Search continues for O.C. rapper
Woman hopes fiance swept away by Kern River is still alive.
It’s been four days since friends and family members have seen an Orange County rapper who was swept away by dangerous currents in the Kern River.
“We still have faith he is alive,” Erica Zambada said.
Zambada last saw her fiance, Michael Ramirez, about 5 p.m. Thursday after they had spent the day at the Keyesville Campground in Lake Isabella. They were camping with friends and celebrating Ramirez’s 27th birthday, which was June 19.
Ramirez, who goes by Dossicc, is a member of the underground hip-hop group Rebellion Warfare. The group has performed with Immortal Technique, Raekwon, Aesop Rock and Method Man.
After the friends set up their tents and began preparing a meal, Ramirez took a swim to cool down.
“The weather was crazy hot — it was 115 degrees,” Zambada said.
As she dipped her feet in the river, Ramirez threw a rock in to check its depth, and then dove in.
Ramirez struggled to stay afloat and was pulled under, she said.
The couple’s friend, a bandmate, tied a rope around his waist and jumped into the water to reach Ramirez. But an undercurrent swept Ramirez away, Zambada said.
About 10 minutes later, rescue teams with the Kern County Sheriff’s Office arrived and searched the river until sundown.
Ramirez, a Buena Park resident, was not found.
Zambada said authorities have not done enough to find Ramirez and have essentially given up.
Sheriff’s officials did not respond to requests for comment.
She said more than 70 friends and relatives have been looking for Ramirez. They purchased a large map of the area and split into small groups.
So far, the groups have covered seven miles of the 165-mile river.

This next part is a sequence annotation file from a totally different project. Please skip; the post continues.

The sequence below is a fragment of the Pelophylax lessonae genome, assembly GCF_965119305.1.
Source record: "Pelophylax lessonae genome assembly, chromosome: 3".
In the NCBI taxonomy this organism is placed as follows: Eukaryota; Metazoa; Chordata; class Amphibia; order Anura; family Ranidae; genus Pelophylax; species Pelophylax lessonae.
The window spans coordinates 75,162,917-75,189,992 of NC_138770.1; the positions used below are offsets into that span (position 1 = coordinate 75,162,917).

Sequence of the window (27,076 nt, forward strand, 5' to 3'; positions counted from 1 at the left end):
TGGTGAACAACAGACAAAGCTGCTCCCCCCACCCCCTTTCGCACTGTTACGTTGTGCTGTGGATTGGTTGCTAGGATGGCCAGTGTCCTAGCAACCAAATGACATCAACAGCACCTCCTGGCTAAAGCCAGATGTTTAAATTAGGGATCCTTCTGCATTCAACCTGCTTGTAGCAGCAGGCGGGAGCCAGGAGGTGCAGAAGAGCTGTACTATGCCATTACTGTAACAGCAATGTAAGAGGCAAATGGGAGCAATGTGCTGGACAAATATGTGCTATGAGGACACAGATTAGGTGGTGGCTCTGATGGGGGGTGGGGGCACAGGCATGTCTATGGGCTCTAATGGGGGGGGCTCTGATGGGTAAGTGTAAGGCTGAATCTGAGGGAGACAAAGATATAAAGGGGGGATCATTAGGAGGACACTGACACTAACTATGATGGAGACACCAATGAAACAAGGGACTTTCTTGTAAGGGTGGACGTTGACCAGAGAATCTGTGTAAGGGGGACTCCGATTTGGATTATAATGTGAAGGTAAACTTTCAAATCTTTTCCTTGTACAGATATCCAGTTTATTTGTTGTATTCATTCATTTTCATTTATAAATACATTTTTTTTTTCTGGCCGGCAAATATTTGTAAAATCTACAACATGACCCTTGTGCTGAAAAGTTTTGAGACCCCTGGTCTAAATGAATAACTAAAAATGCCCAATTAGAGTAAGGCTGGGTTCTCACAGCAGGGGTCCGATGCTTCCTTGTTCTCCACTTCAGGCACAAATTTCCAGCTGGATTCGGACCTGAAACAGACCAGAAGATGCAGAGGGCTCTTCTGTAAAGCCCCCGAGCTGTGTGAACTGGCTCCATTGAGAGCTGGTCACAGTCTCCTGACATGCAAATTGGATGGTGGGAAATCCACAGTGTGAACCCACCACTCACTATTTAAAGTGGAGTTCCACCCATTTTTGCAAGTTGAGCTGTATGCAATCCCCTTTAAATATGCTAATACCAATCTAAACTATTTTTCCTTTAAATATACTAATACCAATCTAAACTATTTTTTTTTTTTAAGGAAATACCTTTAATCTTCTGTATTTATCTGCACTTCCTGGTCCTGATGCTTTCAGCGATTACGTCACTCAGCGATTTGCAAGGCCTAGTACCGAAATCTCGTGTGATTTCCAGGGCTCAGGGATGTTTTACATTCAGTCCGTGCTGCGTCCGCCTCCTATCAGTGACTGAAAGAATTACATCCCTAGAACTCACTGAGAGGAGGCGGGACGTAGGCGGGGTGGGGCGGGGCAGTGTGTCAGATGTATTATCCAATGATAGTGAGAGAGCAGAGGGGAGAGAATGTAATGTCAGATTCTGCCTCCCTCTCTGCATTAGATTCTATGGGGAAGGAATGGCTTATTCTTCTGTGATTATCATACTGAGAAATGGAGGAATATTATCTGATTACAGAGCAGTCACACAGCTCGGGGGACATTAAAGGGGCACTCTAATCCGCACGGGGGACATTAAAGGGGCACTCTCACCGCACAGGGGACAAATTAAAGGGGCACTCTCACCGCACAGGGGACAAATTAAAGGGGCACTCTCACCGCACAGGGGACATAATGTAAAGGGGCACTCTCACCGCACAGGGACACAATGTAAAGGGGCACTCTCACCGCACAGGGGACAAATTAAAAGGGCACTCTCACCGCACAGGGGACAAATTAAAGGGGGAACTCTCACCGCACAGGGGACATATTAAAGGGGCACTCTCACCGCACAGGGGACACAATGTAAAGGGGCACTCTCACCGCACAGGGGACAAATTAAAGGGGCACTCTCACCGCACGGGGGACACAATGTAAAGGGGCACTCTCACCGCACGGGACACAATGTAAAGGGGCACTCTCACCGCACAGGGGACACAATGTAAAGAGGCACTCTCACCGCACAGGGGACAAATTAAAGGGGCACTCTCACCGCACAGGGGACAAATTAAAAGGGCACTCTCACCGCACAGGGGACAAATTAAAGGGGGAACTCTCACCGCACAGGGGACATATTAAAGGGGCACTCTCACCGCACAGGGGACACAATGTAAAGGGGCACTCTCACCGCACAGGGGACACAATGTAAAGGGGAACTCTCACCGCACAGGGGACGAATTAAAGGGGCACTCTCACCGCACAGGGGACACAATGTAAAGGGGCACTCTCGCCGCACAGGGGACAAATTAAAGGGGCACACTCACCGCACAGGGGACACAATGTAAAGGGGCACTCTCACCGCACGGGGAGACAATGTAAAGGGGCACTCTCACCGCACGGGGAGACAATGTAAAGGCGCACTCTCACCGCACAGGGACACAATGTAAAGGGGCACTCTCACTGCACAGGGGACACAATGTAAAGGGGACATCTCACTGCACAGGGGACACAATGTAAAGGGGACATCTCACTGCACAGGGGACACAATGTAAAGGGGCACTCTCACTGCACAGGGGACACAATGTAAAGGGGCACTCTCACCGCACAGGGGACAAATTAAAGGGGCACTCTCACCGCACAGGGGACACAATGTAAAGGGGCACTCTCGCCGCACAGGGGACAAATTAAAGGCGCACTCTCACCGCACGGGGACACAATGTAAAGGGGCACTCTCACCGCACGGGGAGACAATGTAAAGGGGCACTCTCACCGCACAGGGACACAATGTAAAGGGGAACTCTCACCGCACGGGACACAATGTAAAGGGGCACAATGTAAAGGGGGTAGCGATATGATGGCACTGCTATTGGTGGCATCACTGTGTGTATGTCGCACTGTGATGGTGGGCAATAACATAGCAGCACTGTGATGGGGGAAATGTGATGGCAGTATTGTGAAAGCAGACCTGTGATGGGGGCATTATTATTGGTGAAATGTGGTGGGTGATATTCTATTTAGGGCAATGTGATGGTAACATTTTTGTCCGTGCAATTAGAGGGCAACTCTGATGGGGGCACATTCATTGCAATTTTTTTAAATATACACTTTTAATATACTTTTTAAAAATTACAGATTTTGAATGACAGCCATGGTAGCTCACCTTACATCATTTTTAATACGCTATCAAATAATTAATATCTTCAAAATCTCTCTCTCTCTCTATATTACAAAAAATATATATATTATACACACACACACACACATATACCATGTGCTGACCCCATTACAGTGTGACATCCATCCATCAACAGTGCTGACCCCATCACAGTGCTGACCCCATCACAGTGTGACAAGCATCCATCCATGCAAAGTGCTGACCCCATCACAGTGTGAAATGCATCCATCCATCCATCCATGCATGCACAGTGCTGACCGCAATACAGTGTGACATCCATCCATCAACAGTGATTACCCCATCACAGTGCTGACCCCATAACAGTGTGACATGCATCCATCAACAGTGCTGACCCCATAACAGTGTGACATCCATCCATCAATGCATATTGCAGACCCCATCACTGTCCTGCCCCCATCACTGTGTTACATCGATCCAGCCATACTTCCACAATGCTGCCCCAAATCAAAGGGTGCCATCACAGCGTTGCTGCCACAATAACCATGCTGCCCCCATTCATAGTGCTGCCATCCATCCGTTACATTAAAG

After a remarkably wet winter, the river, known as the “Killer Kern,” has been treacherous this year.
As hot temperatures roast parts of California this summer, melting snow from the Sierra Nevada has begun to trickle into the state’s rivers and reservoirs. The result is a fatal mix of swift currents and frigid water temperatures, officials said.
Six people have drowned in the river so far this year, the Bakersfield Fire Department said. Since 1968, 280 people have drowned in the river, the agency said.
The recent deaths and dangerous water conditions have triggered warnings from multiple law enforcement agencies.
Last week, the Bakersfield Fire Department urged Kern River visitors to keep out.
“The Kern River is hazardous for those not properly trained in special water navigation techniques or not accompanied by trained river guides,” the department’s alert said. “The sections of the Kern River flowing through metro Bakersfield may look calm and inviting, but the force is shocking, unexpectedly powerful and can overcome the strongest swimmers.”
Zambada said she is seeking volunteers to help search for Ramirez, whom she described as an experienced camper.
“He is a survivor,” she said.
MICHAEL Ramirez, aka Dossicc, was on a camping trip last week.